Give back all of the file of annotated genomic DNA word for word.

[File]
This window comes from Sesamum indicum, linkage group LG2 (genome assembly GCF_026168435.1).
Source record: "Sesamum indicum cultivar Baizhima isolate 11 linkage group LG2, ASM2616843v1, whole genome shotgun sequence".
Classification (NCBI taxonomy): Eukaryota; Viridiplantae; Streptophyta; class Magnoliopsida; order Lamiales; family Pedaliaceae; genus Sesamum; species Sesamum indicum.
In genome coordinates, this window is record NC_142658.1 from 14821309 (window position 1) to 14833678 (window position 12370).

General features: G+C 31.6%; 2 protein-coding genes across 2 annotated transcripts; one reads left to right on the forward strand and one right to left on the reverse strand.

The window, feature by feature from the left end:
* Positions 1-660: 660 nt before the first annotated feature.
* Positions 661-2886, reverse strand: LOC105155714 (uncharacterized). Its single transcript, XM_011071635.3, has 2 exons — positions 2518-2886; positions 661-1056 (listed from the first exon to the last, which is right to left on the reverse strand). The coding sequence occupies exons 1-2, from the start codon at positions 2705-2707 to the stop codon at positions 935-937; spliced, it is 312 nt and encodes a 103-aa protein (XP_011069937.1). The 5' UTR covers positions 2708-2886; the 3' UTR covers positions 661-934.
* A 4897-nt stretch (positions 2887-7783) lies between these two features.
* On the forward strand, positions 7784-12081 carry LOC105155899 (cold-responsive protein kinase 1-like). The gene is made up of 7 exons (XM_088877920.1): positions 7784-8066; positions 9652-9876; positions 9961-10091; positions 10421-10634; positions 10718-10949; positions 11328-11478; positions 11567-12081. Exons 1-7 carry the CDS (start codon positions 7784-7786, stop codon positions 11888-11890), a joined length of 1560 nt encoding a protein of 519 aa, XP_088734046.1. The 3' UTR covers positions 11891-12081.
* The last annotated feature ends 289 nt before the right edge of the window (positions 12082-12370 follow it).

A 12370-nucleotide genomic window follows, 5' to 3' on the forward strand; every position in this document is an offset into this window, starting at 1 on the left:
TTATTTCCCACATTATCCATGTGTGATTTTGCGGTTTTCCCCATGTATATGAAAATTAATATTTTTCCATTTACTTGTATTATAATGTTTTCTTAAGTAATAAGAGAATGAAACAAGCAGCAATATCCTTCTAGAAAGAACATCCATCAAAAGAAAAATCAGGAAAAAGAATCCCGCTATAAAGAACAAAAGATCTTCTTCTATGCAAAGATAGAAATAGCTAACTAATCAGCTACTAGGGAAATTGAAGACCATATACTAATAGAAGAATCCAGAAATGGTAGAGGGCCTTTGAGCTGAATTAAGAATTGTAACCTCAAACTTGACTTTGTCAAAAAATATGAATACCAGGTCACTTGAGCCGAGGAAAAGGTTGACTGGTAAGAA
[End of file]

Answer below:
This window comes from Sesamum indicum, linkage group LG2 (genome assembly GCF_026168435.1).
Source record: "Sesamum indicum cultivar Baizhima isolate 11 linkage group LG2, ASM2616843v1, whole genome shotgun sequence".
Classification (NCBI taxonomy): Eukaryota; Viridiplantae; Streptophyta; class Magnoliopsida; order Lamiales; family Pedaliaceae; genus Sesamum; species Sesamum indicum.
In genome coordinates, this window is record NC_142658.1 from 14821309 (window position 1) to 14833678 (window position 12370).

General features: G+C 31.6%; 2 protein-coding genes across 2 annotated transcripts; one reads left to right on the forward strand and one right to left on the reverse strand.

The window, feature by feature from the left end:
* Positions 1-660: 660 nt before the first annotated feature.
* Positions 661-2886, reverse strand: LOC105155714 (uncharacterized). Its single transcript, XM_011071635.3, has 2 exons — positions 2518-2886; positions 661-1056 (listed from the first exon to the last, which is right to left on the reverse strand). The coding sequence occupies exons 1-2, from the start codon at positions 2705-2707 to the stop codon at positions 935-937; spliced, it is 312 nt and encodes a 103-aa protein (XP_011069937.1). The 5' UTR covers positions 2708-2886; the 3' UTR covers positions 661-934.
* A 4897-nt stretch (positions 2887-7783) lies between these two features.
* On the forward strand, positions 7784-12081 carry LOC105155899 (cold-responsive protein kinase 1-like). The gene is made up of 7 exons (XM_088877920.1): positions 7784-8066; positions 9652-9876; positions 9961-10091; positions 10421-10634; positions 10718-10949; positions 11328-11478; positions 11567-12081. Exons 1-7 carry the CDS (start codon positions 7784-7786, stop codon positions 11888-11890), a joined length of 1560 nt encoding a protein of 519 aa, XP_088734046.1. The 3' UTR covers positions 11891-12081.
* The last annotated feature ends 289 nt before the right edge of the window (positions 12082-12370 follow it).

A 12370-nucleotide genomic window follows, 5' to 3' on the forward strand; every position in this document is an offset into this window, starting at 1 on the left:
TTATTTCCCACATTATCCATGTGTGATTTTGCGGTTTTCCCCATGTATATGAAAATTAATATTTTTCCATTTACTTGTATTATAATGTTTTCTTAAGTAATAAGAGAATGAAACAAGCAGCAATATCCTTCTAGAAAGAACATCCATCAAAAGAAAAATCAGGAAAAAGAATCCCGCTATAAAGAACAAAAGATCTTCTTCTATGCAAAGATAGAAATAGCTAACTAATCAGCTACTAGGGAAATTGAAGACCATATACTAATAGAAGAATCCAGAAATGGTAGAGGGCCTTTGAGCTGAATTAAGAATTGTAACCTCAAACTTGACTTTGTCAAAAAATATGAATACCAGGTCACTTGAGCCGAGGAAAAGGTTGACTGGTAAGAA